First, Health Education England will receive 3.4 per cent real-terms growth in funding – this growth broadly paying for the announcement this week of £1,000 for nurses and midwives working in the NHS for continuing professional development (let’s not get into why nurses working in social care shouldn’t also get access to these funds). This is probably as much as could be expected, but doesn’t give the certainty and funding for the expansion in medical and nurse training places desperately needed to begin to tackle the high levels of vacancies in health and care services. It’s hard to see how this one-year settlement will provide the certainty needed to develop the final NHS People Plan which is expected by the end of the year.
Second, it’s disappointing that the least generous aspect of the health and care settlement today is the Public Health Grant – the part of the health and care system most focused on prevention and one of the Secretary of State’s top priorities. The Public Health Grant will remain ringfenced for at least next year (good) and will receive a small, unspecified increase – less than any other part of health and care service delivery. The evidence base for action on prevention is clear, so this decision is short-sighted and out of step with the ambition for the NHS long-term plan to deliver a step change in action to prevent or delay ill health. Today’s funding is not enough to reverse the cuts of recent years, and will mean that vital treatments such as sexual health, smoking cessation and drug treatment services are not available to many of the people who need them. This will take a toll on people’s health and bring knock-on costs for the wider health and care system.
Last, but not least, is adult social care. Last because working out what the settlement will mean for this area is a bit tricky. There are lots of different pots of money to try to make sense of, so bear with me!
All the various different grants which were due to end in March 2020 will be rolled forward – good news. On top of that foundation emerge a few different sources of additional funds. The NHS’s contribution to social care through the Better Care Fund increases by 3.4 per cent in real terms – in line with the overall settlement for the NHS long-term plan. A new grant of £1 billion will go direct to local authorities for social care for all ages. We can’t guarantee how much of that will go to adult social care rather than children’s services as that will be a local decision, but with a similar grant this year just over half went to adult services, so assuming £500 million will go to adult social care seems reasonable. Councils are also given permission to use a 2 per cent council tax precept for adult social care, which would raise another £500 million assuming all councils use it.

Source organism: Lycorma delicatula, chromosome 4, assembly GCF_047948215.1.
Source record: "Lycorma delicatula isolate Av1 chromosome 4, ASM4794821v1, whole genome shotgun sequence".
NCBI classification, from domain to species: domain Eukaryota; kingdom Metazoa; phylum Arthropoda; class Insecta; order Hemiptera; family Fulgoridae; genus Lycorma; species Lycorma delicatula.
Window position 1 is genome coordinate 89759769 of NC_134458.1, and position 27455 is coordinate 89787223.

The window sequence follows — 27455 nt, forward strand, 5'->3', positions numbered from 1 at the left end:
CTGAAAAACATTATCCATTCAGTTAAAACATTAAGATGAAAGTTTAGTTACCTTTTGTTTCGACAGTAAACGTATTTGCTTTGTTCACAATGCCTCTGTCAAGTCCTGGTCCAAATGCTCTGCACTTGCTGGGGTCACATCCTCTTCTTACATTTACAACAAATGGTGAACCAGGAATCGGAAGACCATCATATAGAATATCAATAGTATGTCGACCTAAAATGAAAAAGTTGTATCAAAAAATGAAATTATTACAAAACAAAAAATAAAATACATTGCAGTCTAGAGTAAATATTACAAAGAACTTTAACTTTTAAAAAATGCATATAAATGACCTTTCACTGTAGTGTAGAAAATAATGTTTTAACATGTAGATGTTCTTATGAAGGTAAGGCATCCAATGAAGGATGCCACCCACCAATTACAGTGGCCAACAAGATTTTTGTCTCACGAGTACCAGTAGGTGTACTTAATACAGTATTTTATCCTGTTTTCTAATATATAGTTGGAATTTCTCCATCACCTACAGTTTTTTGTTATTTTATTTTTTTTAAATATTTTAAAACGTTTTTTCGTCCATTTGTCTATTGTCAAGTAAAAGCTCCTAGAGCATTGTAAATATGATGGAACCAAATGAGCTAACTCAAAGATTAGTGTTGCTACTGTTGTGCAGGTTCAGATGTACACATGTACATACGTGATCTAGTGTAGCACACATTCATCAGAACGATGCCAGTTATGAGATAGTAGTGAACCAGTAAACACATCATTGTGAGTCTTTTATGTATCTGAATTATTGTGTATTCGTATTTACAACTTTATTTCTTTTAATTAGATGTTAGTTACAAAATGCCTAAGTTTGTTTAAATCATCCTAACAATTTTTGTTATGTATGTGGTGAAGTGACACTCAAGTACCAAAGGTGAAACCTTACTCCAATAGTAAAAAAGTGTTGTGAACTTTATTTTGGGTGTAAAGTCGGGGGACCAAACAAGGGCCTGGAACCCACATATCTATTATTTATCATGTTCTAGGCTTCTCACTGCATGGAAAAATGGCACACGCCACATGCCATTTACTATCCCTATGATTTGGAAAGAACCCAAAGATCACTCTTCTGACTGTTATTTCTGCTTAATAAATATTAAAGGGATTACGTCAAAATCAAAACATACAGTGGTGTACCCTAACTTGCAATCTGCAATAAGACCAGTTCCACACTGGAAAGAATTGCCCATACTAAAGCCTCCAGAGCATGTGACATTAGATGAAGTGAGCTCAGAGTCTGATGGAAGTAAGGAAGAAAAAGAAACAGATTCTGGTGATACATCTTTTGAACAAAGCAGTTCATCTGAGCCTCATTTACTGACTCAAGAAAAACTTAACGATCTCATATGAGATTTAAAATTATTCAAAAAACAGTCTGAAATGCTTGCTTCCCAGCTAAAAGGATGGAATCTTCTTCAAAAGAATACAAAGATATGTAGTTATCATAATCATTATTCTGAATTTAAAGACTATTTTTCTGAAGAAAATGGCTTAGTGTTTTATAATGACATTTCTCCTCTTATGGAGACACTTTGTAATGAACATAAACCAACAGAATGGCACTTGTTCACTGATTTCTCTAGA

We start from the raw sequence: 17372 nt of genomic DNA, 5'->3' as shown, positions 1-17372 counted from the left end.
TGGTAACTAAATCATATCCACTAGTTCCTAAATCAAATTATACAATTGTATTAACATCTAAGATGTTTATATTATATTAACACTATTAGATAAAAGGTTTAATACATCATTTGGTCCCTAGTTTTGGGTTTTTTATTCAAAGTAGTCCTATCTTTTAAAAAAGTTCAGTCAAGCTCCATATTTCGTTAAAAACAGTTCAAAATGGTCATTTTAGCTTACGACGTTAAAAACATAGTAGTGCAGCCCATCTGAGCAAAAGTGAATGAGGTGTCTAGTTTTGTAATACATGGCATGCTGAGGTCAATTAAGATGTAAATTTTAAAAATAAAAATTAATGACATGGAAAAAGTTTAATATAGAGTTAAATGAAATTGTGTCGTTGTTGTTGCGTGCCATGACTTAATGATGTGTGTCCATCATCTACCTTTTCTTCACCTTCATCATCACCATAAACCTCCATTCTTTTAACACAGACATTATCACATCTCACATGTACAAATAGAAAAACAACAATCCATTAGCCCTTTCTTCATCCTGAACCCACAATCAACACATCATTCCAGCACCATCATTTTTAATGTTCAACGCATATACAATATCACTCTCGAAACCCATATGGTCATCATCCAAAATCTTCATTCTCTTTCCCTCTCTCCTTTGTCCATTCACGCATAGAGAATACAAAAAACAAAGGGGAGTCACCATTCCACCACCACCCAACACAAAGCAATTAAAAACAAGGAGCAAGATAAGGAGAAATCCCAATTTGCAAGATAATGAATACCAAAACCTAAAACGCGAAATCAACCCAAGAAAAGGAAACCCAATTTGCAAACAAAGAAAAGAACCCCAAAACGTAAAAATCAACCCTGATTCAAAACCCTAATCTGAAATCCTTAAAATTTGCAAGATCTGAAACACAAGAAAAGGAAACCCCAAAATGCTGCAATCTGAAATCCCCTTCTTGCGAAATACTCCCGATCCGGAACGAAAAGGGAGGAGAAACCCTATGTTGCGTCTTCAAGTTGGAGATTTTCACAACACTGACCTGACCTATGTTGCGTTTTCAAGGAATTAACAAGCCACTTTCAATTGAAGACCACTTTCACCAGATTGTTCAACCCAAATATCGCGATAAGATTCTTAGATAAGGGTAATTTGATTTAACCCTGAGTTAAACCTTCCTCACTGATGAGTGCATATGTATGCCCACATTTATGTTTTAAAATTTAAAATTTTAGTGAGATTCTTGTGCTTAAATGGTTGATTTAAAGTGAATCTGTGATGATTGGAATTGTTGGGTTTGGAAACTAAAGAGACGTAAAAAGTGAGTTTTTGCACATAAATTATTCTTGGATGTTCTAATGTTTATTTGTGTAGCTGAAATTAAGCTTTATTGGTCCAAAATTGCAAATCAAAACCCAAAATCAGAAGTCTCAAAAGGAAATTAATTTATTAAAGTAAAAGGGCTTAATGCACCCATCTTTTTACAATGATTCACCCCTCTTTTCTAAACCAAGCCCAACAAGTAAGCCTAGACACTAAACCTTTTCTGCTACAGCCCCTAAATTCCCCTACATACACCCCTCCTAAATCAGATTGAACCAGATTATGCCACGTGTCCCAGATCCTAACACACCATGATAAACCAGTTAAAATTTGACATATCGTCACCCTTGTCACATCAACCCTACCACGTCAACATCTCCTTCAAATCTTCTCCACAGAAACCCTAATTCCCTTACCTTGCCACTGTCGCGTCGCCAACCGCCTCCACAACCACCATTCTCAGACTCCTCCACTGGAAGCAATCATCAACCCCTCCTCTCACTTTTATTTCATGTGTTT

So overall, between a combination of NHS contribution, (permission for more) locally raised funds and new grants from central government, it looks like growth of about £1 billion for adult social care. That is to be welcomed – but it will only just meet what most in the sector said would be the bare minimum in 2020/21 to keep to system going. It’s enough to meet demographic demand pressures, but it’s not going to be enough to increase quality, meet unmet needs, or give much stability to providers and the hugely under-valued social care workforce.
The hope will be that this keeps the system just on the right side of the tipping point – we shall have to wait and see. We can hope this is enough to delay by one year the risk highlighted by the Association of Directors of Adult Social Care Services that some councils will start decommissioning services in the Autumn. The Prime Minister said he would fix social care – with this settlement he has at best stopped it getting worse.
So taken together, what are the big take home points? To be fair to the teams in Whitehall who worked flat out this summer to deliver a Spending Round at breakneck speed, this is a decent outcome. A number of critical parts of the health and care system will receive the investment levels of the NHS long-term plan for one year (though before we get too carried away, it’s worth remembering that 3.4 per cent is less than the long-term historical growth and less than is needed to both stabilise and transform services).
However, having some parts of the system being able to plan with five years of financial certainty and others with only one makes system planning really rather hard. The government could have chosen to make longer term commitments to these parts of the health and care system, as it did, for example, for schools. This lack of planning certainty will hold back strategic efforts to transform how services are delivered. Local sustainability and transformation partnerships will be expected to submit five-year strategic plans without knowing what capital, social care or public health funding will look like in 2021, let alone 2024.
And what will this mean for people who use health and care services? The funding announced today at best stops the current problems getting worse, but doesn’t undo the years of underinvestment, and will do little to overcome the workforce shortages endemic in health and care. In relation to the NHS, we have previously said funding increases are not enough to meet standards of care and transform services. Today’s numbers don’t change that. We need a proper multi-year financial settlement for all of health and care to really have confidence that the sector as a whole can plan for and deliver a health and care system fit for the future.